My best friend, Wane Dean, was the first kid I knew who had a copy of “Meet the Bea­t­les.” He called me right away after his moth­er brought it home for him. I ran as fast as I could along the icy road to his house because that was a big deal. “I Want to Hold your Hand” hit the Amer­i­can air­waves two weeks before and was already #1, trav­el­ing across the ocean like a huge tsuna­mi that that would engulf us all. It would wash away all the bull­shit on the radio we were sick of like the “Da-doo-ron-ron” tunes and the absolute­ly wimpy stuff that dom­i­nat­ed the charts. The Singing Nun’s “Dominique” had been #1. … Even I hat­ed it, and I was Catholic! And there was Edie Gorme’s, “Blame it on the Bossano­va,” … blame it on bad taste! But from then on it was only Bea­t­les.

Wane was a very good friend because he wait­ed for me before cut­ting the cel­lo­phane seal that sur­round­ed the pre­cious trea­sure. He had his own record play­er perched on a short dress­er that looked like a small suit­case that snapped closed with a large brass latch in front. This was his first album; at that time, kids played only 45’s. As I held the vinyl record between my palms like a large black Eucharist, Wayne removed the lit­tle plas­tic 45 disc at the base of the tall sil­ver cen­ter post and exposed it bare. He switched the knob to the “33” set­ting and I gen­tly set­tled the record on the post and swung the catch arm over and locked it into place. He clicked on “play” and we watched as the album dropped and spun as the tone arm swung to the edge of the record and the tiny dia­mond sty­lus found the groove. The speak­er open­ings were small and cov­ered in a burlap kind of mate­r­i­al. The sound was mono and tin­ny but we didn’t know bet­ter, it was the biggest sound we had ever heard.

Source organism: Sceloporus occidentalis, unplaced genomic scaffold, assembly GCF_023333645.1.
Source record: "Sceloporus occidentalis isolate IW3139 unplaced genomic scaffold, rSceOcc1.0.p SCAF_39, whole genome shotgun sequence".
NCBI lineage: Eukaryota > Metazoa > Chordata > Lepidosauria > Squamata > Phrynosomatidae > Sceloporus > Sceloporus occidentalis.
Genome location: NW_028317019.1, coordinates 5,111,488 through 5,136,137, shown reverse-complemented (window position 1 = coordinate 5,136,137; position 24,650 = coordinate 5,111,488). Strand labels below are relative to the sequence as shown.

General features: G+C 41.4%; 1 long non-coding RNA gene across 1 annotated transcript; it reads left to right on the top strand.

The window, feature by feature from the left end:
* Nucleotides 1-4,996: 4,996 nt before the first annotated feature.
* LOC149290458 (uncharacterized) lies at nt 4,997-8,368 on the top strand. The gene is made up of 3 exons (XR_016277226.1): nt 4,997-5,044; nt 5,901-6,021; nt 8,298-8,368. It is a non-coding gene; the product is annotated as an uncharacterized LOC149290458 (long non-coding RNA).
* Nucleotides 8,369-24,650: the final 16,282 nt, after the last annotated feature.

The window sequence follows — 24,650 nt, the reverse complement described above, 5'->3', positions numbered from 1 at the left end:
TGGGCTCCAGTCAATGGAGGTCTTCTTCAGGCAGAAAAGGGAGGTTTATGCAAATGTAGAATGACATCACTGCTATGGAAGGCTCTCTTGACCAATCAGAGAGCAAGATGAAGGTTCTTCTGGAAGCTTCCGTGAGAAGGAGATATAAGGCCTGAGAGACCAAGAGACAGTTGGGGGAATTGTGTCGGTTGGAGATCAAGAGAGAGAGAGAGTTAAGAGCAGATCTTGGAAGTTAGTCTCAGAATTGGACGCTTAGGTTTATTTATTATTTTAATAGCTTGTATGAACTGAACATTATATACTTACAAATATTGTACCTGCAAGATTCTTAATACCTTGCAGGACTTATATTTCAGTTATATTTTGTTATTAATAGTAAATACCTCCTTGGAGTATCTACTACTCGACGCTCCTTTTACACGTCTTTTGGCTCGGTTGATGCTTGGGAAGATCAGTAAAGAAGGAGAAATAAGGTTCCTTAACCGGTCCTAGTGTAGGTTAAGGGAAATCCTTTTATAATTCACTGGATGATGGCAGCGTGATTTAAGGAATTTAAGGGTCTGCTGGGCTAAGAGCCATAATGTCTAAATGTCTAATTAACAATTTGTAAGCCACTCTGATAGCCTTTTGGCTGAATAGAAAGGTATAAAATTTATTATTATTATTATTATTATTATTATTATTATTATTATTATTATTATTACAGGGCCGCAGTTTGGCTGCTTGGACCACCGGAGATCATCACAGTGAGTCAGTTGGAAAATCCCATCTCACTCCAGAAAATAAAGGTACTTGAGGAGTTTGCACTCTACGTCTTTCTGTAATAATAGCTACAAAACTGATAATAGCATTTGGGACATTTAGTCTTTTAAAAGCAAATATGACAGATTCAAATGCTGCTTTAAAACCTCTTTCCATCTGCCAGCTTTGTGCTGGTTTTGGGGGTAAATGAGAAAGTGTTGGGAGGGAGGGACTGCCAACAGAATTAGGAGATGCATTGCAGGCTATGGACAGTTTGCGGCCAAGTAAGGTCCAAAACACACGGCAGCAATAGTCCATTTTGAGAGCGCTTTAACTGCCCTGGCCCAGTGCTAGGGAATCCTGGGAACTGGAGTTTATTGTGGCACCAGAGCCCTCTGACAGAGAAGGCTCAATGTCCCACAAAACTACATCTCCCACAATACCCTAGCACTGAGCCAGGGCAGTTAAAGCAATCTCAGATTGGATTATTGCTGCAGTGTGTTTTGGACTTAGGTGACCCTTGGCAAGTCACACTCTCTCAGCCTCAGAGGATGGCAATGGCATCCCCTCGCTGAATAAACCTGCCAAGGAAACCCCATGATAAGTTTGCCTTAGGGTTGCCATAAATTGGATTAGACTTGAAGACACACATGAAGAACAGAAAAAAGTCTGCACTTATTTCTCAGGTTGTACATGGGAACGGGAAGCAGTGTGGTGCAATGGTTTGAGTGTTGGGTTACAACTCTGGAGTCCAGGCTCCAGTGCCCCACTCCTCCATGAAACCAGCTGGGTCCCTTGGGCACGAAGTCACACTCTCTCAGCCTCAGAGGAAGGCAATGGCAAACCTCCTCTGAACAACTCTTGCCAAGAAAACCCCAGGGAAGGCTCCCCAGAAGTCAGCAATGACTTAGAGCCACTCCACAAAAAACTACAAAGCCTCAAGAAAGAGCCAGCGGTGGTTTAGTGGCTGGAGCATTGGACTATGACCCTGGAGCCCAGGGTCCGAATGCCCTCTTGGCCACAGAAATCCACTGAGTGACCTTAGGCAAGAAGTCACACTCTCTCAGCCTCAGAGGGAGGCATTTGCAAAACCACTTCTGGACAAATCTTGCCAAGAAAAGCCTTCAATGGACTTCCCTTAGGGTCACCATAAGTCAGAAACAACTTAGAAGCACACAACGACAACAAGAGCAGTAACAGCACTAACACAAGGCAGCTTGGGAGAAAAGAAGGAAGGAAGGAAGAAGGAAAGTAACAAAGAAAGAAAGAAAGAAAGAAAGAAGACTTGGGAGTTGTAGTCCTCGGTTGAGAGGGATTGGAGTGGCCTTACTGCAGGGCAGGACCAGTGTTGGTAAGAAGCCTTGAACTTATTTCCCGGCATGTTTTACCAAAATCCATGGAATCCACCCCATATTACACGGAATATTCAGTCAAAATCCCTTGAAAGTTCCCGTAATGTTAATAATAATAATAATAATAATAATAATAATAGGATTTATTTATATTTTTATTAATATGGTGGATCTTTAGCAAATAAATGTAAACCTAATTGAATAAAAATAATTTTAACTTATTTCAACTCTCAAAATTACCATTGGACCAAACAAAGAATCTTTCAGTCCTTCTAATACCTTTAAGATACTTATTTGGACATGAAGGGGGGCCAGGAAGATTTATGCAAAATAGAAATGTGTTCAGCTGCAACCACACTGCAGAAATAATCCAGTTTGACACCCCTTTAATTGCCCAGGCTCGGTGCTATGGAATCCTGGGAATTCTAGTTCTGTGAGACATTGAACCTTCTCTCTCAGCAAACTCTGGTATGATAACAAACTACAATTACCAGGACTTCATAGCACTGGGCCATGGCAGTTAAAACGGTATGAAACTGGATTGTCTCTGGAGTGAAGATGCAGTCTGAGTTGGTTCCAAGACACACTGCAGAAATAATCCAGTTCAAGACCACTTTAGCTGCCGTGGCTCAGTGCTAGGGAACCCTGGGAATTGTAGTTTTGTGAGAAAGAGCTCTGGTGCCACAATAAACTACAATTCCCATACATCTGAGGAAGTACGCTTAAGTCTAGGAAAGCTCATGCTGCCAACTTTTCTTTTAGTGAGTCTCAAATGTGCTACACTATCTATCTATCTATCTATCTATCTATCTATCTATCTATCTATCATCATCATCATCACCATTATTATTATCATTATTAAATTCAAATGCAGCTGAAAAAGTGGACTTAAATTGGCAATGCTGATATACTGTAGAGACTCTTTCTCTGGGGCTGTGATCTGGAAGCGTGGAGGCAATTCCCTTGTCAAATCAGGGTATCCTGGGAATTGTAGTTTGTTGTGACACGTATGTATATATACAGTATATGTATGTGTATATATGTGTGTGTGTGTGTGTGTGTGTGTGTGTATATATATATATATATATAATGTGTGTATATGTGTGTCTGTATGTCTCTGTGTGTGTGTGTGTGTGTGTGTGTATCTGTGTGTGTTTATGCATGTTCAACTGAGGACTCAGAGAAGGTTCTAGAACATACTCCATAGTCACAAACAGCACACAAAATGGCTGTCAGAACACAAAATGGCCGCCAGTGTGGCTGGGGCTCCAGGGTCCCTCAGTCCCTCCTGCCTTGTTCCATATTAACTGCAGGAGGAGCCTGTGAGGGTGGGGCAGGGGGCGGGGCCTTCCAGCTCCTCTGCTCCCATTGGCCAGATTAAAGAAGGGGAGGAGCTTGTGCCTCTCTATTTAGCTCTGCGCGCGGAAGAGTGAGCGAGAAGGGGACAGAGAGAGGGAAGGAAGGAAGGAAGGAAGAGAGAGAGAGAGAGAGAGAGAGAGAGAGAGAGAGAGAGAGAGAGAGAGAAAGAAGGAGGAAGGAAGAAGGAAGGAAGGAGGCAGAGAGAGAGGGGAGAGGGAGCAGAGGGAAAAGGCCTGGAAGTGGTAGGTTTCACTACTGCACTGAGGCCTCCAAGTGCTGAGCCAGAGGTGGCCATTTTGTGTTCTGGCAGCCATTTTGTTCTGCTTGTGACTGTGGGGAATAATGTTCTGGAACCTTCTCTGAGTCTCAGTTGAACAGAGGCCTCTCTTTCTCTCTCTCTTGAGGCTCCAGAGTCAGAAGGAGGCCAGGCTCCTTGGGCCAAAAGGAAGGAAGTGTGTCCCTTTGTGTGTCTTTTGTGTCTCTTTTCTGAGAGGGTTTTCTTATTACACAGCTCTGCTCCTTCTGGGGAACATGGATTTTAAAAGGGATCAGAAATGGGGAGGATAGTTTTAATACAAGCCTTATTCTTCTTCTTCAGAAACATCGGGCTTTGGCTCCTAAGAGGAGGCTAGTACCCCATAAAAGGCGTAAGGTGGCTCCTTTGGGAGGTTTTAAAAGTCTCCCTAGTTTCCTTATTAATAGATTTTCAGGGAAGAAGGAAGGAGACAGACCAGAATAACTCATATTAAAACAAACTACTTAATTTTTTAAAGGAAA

I believed in the Holy Trin­i­ty already but when we played that record we were bap­tized into the new reli­gion that idol­ized “The Quadrin­i­ty.” We bounced at the end of the bed as the music played and stared rev­er­ent­ly at the Fab Four on the front cov­er. It was a black and white pho­to with John, George, and Paul above, and Ringo, crammed in the low­er cor­ner. They were side-lit, wear­ing black turtle­necks … and that long hair. The Bea­t­les hair hung in thick bangs to their eye­brows and God for­bid, touched the top of their ears on the sides. In the land of the buzz-cut, that was rad­i­cal. Boy’s hair across the nation, includ­ing mine, start­ed grow­ing that very sec­ond.

No soon­er had we been intro­duced and seduced by this new phe­nom­e­na, The Bea­t­les were sched­uled to make their nation­al TV debut in Amer­i­ca on The Ed Sul­li­van Show two weeks lat­er. It was one of those mile­stone mem­o­ries I recall as well as JFK’s assas­si­na­tion, the first moon­walk or being there for the births of my three sons, Jude, Ian and Nick.